A UNION has slammed a rule change allowing academies to use unqualified staff to teach children.
The West Sussex Teachers’ Association sent out a statement following the Government change which means academies can now hire teaching staff they “believe to be suitably qualified”.
Until now, most state-funded schools could only hire people with Qualified Teacher Status (QTS), meaning they have been trained and approved as meeting a range of standards.
The change, which is immediate, means academies now have the same rules as independent schools, free schools, studio schools and university technical colleges.
In its statement, the West Sussex Teachers’ Association said the Government had “sneaked in” the change which was “overwhelmingly opposed” by parents and teachers.
Christine Blower, general secretary of the National Union of Teachers (NUT), described the decision as “perverse” and a “clear dereliction of duty”.
“The NUT believes all children deserve to be taught by qualified teachers, and it’s not just the profession that thinks so,” she said.
“Our 2011 ComRes poll showed that 89 per cent of parents want a qualified teacher to teach their child, with just one per cent comfortable about those without Qualified Teacher Status (QTS) taking charge of a class.”
She described the change as a “cost-cutting measure” causing “irreparable damage” to children’s education.
The government, however, said the change will allow academies to hire professionals who may have much to offer but do not have QTS.
A Department for Education spokesman said: “Independent schools and free schools can already hire brilliant people who have not got QTS.
“We are extending this flexibility to all academies so more schools can hire great linguists, computer scientists, engineers and other specialists who have not worked in state schools before.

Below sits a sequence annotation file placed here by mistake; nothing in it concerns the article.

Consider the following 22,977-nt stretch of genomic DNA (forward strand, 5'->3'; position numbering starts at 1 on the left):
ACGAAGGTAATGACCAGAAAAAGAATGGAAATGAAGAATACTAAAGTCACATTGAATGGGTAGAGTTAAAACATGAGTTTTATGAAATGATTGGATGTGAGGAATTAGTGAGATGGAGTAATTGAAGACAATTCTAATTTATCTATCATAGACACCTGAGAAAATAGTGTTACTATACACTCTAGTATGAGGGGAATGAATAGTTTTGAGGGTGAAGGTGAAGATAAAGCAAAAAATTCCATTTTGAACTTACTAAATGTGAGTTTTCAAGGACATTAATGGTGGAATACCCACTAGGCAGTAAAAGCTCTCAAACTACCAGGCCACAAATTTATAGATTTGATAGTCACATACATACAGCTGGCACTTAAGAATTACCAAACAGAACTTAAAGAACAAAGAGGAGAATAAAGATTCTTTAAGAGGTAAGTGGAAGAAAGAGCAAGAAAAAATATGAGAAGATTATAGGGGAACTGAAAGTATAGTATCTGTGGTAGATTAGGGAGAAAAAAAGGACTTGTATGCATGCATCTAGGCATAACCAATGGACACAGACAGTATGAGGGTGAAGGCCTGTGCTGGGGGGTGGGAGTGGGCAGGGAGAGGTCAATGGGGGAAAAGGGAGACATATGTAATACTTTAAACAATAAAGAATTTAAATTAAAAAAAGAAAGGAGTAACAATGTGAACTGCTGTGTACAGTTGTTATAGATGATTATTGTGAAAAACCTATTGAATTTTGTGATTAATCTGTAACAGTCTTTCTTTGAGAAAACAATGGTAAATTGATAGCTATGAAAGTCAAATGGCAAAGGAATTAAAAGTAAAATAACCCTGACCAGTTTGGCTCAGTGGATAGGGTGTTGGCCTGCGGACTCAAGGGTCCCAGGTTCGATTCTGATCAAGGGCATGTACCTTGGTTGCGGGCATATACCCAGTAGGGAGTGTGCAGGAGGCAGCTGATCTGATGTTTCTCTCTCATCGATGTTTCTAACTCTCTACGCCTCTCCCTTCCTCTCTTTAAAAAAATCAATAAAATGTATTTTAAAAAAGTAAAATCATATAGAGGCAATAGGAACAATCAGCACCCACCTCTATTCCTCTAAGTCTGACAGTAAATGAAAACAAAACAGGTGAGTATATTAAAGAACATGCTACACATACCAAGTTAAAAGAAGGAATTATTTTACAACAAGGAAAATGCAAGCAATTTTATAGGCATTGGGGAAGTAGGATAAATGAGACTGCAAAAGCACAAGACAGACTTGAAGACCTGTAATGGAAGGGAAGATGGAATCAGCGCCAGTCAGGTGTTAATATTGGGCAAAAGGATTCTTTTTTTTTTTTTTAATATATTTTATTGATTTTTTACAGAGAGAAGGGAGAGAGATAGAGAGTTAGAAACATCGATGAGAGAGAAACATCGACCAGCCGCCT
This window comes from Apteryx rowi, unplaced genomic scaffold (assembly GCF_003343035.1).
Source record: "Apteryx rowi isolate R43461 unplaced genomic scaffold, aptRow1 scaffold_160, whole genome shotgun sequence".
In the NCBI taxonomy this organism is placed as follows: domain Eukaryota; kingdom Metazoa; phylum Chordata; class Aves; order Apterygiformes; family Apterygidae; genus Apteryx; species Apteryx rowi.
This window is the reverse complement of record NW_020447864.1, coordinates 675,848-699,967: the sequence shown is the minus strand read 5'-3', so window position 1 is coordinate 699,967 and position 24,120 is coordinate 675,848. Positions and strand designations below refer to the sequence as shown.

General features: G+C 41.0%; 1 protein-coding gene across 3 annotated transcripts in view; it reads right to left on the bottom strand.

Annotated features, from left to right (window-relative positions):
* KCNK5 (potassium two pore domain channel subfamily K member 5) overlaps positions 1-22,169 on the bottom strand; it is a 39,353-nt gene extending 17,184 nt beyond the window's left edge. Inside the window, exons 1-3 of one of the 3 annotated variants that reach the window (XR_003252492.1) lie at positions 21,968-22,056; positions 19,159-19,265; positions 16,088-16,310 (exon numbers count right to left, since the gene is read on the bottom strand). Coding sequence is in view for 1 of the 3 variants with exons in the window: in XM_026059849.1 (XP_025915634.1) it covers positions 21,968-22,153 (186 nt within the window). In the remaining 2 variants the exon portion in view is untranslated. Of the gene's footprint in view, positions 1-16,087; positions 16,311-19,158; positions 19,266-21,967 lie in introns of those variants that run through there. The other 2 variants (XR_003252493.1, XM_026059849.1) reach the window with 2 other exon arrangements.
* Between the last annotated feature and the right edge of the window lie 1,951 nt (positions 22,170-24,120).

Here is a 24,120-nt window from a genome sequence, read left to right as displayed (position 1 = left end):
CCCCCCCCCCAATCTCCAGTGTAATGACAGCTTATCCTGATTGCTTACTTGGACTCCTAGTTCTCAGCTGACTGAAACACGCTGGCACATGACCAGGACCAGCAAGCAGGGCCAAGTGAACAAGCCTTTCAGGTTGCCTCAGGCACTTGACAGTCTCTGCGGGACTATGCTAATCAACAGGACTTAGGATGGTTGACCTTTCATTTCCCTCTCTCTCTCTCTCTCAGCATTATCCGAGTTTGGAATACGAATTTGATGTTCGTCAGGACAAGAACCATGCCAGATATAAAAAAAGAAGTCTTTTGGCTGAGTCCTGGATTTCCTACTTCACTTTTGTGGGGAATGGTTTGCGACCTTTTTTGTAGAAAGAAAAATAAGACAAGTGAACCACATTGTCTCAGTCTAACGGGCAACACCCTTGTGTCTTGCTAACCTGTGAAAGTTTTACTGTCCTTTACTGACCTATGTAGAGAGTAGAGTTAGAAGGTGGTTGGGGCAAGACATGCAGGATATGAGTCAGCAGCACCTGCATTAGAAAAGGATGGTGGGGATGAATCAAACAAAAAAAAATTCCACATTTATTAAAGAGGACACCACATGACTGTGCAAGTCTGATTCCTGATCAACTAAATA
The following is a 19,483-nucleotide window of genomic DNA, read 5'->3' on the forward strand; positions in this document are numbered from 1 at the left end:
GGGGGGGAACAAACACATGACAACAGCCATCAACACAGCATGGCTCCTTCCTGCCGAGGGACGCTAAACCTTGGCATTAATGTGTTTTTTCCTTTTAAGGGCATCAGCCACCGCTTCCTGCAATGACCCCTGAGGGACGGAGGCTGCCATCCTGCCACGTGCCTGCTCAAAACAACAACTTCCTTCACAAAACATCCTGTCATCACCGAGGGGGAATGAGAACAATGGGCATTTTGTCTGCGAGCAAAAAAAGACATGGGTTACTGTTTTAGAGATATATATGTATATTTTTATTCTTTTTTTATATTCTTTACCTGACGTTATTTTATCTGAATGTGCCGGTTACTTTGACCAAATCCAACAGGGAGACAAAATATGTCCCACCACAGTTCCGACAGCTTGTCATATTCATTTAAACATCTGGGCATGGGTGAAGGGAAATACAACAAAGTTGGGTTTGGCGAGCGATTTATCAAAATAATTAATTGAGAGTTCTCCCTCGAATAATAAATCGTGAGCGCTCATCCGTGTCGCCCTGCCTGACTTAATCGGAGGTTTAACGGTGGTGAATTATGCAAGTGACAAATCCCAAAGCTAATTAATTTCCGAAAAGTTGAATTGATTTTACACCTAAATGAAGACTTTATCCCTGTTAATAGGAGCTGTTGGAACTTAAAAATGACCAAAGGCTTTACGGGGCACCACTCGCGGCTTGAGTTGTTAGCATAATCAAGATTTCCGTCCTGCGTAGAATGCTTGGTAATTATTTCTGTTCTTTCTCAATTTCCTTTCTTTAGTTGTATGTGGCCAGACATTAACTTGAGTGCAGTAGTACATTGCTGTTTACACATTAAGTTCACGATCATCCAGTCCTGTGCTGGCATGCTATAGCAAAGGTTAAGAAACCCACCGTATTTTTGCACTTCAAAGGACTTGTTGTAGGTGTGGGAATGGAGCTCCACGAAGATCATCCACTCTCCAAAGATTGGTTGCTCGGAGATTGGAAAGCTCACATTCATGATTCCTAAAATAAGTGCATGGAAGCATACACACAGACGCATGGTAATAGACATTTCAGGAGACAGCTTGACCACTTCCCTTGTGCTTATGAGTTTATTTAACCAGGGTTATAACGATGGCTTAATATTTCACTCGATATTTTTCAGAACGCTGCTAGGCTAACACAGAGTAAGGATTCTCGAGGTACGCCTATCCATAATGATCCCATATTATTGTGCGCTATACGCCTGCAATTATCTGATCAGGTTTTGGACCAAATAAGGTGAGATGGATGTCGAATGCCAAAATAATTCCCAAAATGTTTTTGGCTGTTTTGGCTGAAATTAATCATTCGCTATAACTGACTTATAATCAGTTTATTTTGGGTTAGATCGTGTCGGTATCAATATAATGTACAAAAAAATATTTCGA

“We expect the vast majority of teachers will continue to have QTS.
“This additional flexibility will help schools improve faster. No existing teacher contract is affected by this minor change.”
In the Herald and Gazette area, the change could affect the Sir Robert Woodard Academy, Shoreham Academy and Littlehampton Academy.
It could also affect Worthing High School if proposals to change the school to a converter academy are approved.
The funding agreements for all new academies will now state academies can employ teaching staff who they believe to be suitably qualified.
Existing academies can request their funding agreements be changed to include this if they wish.
A West Sussex County Council spokesman said: “Staffing would be an issue for the management teams and governors of academies.”
Have your say
We want to know your views on the change.
Would you be happy for your child to be taught by someone without QTS?
Are you a teacher concerned about what the change will mean to you?
Do you think the change will improve or harm standards of teaching?
You can let us know what you think by commenting below or emailing firstname.lastname@example.org.